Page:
A landmark album and soundtrack to the French film of the same name released in 1970, Les Stances A Sophie was a statement for the avant-garde laid down by the core of the amorphous Chicago outfit. Pre-dating the New York loft scene that would see avant-garde names like Sam Rivers and Anthony Braxton flourish under the eaves of the city’s hippest SOHO haunts, Les Stances is dark, primal and genuinely moving, the opener ‘Theme De Yoyo’ covered by Cinematic Orchestra on Man With a Movie Camera in 2003. And, where else are you going to find an opening statement like this: “Your head is like a yoyo, your neck is like a spring, your body is like a camembert, oozing from its skin…”

attica blues

Archie Shepp
Attica Blues
(Impulse!, 1972)

A protest record of sorts with direct reference to the 1971 Attica Prison Riots, Shepp took his free jazz sensibilities and moulded them into something resembling a funk LP, with the title track like a juicy Sly & the Family Stone cut pumped full of steroids. The returning ‘Steam’ refrain is uncanny and Lynchean and not a million miles from the haunting sax lines of Scorsese’s Taxi Drive theme, hinting at the cinematic Blaxploitation strain that runs through the whole record. Finally there’s a Nico-esque quality to the deeply strange ‘Quiet Dawn’ sung by composer Cal Massey’s daughter Waheeda, who just about manages to miss every note in a fittingly peculiar climax to a striking record.

don cherry

Don Cherry
Organic Music Society
(Caprice, 1972)

Recently made available again, Organic Music Society is a riotous conflagration of pan-global influence. One to shake your chakras, the 12-minute opener ‘North Brazilian Ceremonial Hymn’ was recorded at 6am and track names ‘Elixir’, ‘Relativeity Suite’ and ‘Utopia & Visions’ should give a pretty clear example of where Organic Music Society is coming from. Kieran Hebden is a fan. But then again, that shouldn’t be too surprising.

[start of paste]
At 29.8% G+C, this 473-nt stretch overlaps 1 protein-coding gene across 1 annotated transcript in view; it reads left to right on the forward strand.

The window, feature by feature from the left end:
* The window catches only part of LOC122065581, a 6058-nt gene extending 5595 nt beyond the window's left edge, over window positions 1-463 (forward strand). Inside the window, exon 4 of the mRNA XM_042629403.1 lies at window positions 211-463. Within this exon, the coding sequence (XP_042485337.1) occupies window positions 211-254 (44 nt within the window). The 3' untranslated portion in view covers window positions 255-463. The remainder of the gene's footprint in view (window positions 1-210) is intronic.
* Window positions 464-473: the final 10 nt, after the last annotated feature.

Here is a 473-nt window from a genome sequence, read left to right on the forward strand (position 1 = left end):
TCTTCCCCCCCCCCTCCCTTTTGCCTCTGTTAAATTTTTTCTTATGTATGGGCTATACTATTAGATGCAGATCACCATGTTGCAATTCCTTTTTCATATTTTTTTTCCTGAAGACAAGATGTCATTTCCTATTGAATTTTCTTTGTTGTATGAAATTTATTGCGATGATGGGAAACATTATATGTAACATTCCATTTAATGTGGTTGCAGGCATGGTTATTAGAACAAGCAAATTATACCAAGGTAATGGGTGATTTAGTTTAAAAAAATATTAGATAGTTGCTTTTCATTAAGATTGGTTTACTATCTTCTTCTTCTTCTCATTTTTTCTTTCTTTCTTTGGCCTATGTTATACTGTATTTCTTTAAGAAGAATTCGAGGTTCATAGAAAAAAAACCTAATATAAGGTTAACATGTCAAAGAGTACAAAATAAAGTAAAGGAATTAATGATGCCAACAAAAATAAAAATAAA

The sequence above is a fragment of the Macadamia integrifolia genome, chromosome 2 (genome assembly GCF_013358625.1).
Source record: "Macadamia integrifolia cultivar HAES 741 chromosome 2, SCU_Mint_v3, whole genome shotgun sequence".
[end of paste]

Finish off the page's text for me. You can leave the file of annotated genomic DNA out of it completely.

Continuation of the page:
Gil Scott-Heron
Winter in America
(Strata-East, 1974)

A beautifully constructed series of songs with heaps of soul, unconventional phrasing and strident improvisation, Gil Scott-Heron & Brian Jackson’s Winter In America is the most overtly pop record in this list. ‘The Bottle’ may have grown into an acid jazz floor-filler in the 90’s but it’s the spirit of ‘H2Ogate Blues’ that articulates and condenses the simmering radicalism of Scott-Heron’s untelevised revolution into a damning 8-minute freeform, doing as much for the development of rap as any record of the era in the process.


Lonnie Liston Smith and the Cosmic Echoes
(Flying Dutchman, 1975)

There are basslines and then there is ‘Expansions’. The snaking, rapier riff that drives Lonnie Liston Smith’s astral opener is about as good as it gets. Alongside the sheets of electric keyboard texture that stretch the instrument to the limits, it’s Cecil McBee on bass and percussionist Michael Carvin who shine brightest – Carvin would go on to record a gloriously primitivist LP with Jackie McLean. The A side is a wigged out cosmic romp, the B a dreamy, psychedelic come down. Spare a thought for flautist Donald Smith, who outshines even Ron Burgundy on the much-maligned pipe whistle.